Europe has a new blueprint for dealing with the waves of refugees and other migrants from Africa and the Middle East who land on the continent only to be faced with a slow asylum procedure and uncertain future. Gerald Knaus, founding chairman of the European Stability Initiative (ESI), spoke this month on the two things the EU needs to do to realise a joint solution in managing the continent’s migration crisis: “the ability to quickly decide who of the people arriving need protection in Europe and who doesn’t. … Secondly, we need agreements with those countries of origin that are in the interest of those countries to work with us”.
These concepts have been on the minds of EU officials since the June European Council meeting, which concluded that:
- “On EU territory, those who are saved, according to international law, should be taken charge of, on the basis of a shared effort, through the transfer in controlled centres set up in member states”, which would allow rapid and secure processing, and;
- “it is necessary to eliminate the incentive to embark on perilous journeys [which] require a new approach based on shared or complementary actions among the member states to the disembarkation of those who are saved in Search And Rescue operations [through] regional disembarkation platforms”.
Knaus, who was responsible for developing the blueprint for the EU’s refugee agreement with Turkey in 2016, explained that there needs to be a one-stop shop – in the form of migration centres across the EU – for migrants to request asylum and to appeal negative decisions, ensuring either fast distribution across Europe, or swift return home if asylum is not granted. Additionally, there needs to be agreements with origin countries to send back those migrants not granted asylum.
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When it comes to migrants who are coming from countries with a low migration rate into Europe, i.e., Senegal, Southern Nigeria, and Ivory Coast, Knaus suggests that the Union use migration centres to “decide quickly that one in ten gets refugee status, the others don’t, then we need agreements with those countries … that may require them to take back their citizens after a fixed date – so it’s a limited number”. He explained that these agreements could be used to find a compromise. “If they do that, less people will come, and in return we should offer them legal migration quotas”.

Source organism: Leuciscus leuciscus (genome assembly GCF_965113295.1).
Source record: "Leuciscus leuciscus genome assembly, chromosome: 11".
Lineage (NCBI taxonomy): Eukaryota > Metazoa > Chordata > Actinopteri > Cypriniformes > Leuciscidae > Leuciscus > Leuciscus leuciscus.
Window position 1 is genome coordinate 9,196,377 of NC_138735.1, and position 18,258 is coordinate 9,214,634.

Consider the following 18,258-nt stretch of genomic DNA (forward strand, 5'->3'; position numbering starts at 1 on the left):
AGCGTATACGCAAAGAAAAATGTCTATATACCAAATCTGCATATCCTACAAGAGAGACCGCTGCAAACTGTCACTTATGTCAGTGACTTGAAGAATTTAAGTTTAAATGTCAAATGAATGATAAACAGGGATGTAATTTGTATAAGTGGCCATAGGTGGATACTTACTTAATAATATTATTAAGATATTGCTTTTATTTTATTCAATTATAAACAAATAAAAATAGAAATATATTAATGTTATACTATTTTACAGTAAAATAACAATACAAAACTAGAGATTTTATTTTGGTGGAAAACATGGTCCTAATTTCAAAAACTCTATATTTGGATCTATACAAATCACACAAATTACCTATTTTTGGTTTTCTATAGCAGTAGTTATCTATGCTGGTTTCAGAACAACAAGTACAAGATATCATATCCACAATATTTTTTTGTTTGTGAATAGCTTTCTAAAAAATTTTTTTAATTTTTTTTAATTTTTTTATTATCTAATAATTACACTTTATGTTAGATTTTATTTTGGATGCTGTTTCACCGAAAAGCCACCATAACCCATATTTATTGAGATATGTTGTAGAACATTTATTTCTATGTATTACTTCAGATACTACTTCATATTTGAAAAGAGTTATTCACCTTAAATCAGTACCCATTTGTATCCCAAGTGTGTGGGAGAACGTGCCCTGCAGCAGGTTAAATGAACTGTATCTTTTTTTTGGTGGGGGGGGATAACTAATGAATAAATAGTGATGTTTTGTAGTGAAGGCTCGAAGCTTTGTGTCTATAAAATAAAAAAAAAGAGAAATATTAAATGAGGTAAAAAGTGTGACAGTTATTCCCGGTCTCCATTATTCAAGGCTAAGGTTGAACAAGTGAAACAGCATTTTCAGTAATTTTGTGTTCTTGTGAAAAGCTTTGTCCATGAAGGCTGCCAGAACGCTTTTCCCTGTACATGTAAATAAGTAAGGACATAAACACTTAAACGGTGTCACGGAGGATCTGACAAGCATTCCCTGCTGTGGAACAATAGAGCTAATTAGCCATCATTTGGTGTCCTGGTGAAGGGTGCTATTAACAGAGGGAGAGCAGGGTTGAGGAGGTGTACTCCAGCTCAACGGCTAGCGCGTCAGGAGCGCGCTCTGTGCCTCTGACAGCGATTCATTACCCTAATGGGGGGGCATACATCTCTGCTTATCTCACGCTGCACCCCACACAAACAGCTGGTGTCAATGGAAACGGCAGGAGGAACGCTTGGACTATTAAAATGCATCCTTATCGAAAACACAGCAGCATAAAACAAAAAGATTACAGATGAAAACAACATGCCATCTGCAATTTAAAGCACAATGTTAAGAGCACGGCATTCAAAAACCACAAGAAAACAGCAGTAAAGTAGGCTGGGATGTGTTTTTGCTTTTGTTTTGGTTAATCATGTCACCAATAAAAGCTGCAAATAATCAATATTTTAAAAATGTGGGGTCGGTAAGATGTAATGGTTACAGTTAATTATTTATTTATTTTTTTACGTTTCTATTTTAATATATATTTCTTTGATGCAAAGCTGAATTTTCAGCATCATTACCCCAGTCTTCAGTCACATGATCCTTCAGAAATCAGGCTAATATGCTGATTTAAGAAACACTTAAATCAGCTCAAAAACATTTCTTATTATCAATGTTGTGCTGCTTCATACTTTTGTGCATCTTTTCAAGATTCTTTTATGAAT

With regards to the rapid decision migration centres, Knaus invoked the Dutch model, in which decisions on migration status, including appeal, are made within six weeks at the Ter Apel centre in the northern Netherlands.
The European Commission took the Council’s recommendations a step further when it put forward a developed outline and proposal of concrete measures to support the controlled migration centres in Europe and disembarkation agreements with third countries. The proposal includes financial support for member states who host the migration centres as well as an estimated 6,000 euros per person to cover infrastructure and operational costs for the transfers of migrants to those member states. The Commission also proposed that the EU provide financial and operational support for disembarkation platforms and for “border management with equipment, training and other forms of support”.
Frontex, the European Asylum Support Office, and Europol also plan to provide technical assistance for all of this. And the disembarkation agreements will be created in close coordination with the International Organisation for Migration (IOM) and United Nations High Commissioner for Refugees (UNHCR).
The key now is getting EU member states and North African origin countries to volunteer to set up these controlled migration centres and/or create disembarkation agreements.
Knaus thinks that for now, the focus on the EU side should be Southern Europe, since that is where migrants from Africa and the Middle East first enter Europe. In fact, the Western Mediterranean route between Morocco and Spain currently acts as the main entry point to Europe – now ahead of Italy and Greece. And although down from peak migrant crossings in 2015, migrant arrivals to Spain’s southern shores are on the rise.
“Spain wants and needs a solution that is humane and works”, said Knaus, adding that he thinks the migrant centres will be that solution and Spain could be one of the first countries to establish these centres and show the rest of the EU how they work.
Spain has recently shown “exemplary European spirit” in the words of the European Commission, in its management of migrants in recent months. In early August, Spanish Prime Minister Pedro Sánchez announced the creation of a joint command to coordinate all migration-related operations along the border to stem irregular crossings. This came at the same time that the European Commissioner for Migration was in Spain announcing a further three million euros in emergency aid to support Spanish border guards in curbing irregular migration.
Still, no EU member state has officially shown its intention to host one of these new controlled migration centres. Similarly, no specific North African country has yet been contacted about hosting a disembarkation platform.
As time passes and the European forced migration crisis rages on, member states will need to continue to prioritise collaboration in order to stop the ongoing waves of asylum seekers from tearing the Union apart. The bloc has a blueprint beginning, but more pan-EU structural decisions, as well as individual and multilateral member state undertakings are needed in order to realise profound change.